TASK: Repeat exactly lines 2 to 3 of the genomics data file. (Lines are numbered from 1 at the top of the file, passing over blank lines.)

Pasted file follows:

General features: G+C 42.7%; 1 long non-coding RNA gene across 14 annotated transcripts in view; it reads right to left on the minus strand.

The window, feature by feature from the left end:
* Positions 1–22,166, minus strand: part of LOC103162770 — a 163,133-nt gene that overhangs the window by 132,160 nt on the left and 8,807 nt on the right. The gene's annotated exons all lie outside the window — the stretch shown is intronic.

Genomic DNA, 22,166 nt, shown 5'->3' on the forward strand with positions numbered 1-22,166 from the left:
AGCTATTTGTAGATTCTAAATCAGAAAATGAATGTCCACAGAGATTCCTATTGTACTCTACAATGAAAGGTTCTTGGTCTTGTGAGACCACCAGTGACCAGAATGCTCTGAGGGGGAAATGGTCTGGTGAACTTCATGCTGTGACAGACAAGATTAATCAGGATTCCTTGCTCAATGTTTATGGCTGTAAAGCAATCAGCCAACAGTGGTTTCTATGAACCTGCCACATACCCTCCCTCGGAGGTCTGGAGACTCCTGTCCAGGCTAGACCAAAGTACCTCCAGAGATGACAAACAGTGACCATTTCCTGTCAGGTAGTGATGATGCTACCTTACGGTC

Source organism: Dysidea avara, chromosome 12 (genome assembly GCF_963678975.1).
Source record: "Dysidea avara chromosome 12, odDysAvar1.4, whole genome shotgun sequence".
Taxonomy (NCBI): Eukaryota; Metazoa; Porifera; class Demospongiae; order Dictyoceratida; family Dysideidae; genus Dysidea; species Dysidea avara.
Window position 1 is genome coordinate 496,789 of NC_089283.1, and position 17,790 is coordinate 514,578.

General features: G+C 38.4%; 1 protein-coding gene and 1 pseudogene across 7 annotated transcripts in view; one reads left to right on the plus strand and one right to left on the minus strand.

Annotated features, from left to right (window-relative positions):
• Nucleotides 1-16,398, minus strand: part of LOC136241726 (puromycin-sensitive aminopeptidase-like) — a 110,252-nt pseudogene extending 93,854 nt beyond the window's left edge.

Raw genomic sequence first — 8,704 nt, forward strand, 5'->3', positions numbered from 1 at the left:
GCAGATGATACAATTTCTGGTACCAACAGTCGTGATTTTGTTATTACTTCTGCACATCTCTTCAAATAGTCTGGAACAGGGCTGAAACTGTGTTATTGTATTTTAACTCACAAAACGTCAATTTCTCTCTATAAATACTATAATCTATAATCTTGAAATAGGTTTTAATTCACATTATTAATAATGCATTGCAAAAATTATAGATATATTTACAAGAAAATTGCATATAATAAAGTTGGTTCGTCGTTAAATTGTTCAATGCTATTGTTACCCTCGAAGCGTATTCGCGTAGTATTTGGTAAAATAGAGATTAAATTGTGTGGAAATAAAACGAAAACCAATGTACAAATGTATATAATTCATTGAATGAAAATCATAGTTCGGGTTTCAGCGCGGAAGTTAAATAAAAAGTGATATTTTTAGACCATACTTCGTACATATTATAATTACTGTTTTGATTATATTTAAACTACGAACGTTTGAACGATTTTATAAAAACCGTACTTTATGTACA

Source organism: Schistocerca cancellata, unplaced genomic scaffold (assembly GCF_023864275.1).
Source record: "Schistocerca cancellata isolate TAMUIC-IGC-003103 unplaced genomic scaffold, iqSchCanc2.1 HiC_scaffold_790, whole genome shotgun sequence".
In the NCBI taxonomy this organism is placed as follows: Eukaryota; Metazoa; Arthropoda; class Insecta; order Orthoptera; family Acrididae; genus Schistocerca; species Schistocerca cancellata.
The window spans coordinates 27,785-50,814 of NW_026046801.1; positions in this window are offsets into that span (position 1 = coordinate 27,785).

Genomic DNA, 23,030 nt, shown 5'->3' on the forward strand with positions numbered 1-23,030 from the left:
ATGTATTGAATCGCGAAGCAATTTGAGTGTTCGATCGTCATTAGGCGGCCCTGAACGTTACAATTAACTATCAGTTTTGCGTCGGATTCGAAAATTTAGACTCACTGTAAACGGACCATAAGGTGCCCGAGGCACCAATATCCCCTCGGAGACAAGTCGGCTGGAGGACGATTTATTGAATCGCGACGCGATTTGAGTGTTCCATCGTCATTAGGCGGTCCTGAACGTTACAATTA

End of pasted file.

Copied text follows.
The window, feature by feature from the left end:
* Positions 1–22,166, minus strand: part of LOC103162770 — a 163,133-nt gene that overhangs the window by 132,160 nt on the left and 8,807 nt on the right. The gene's annotated exons all lie outside the window — the stretch shown is intronic.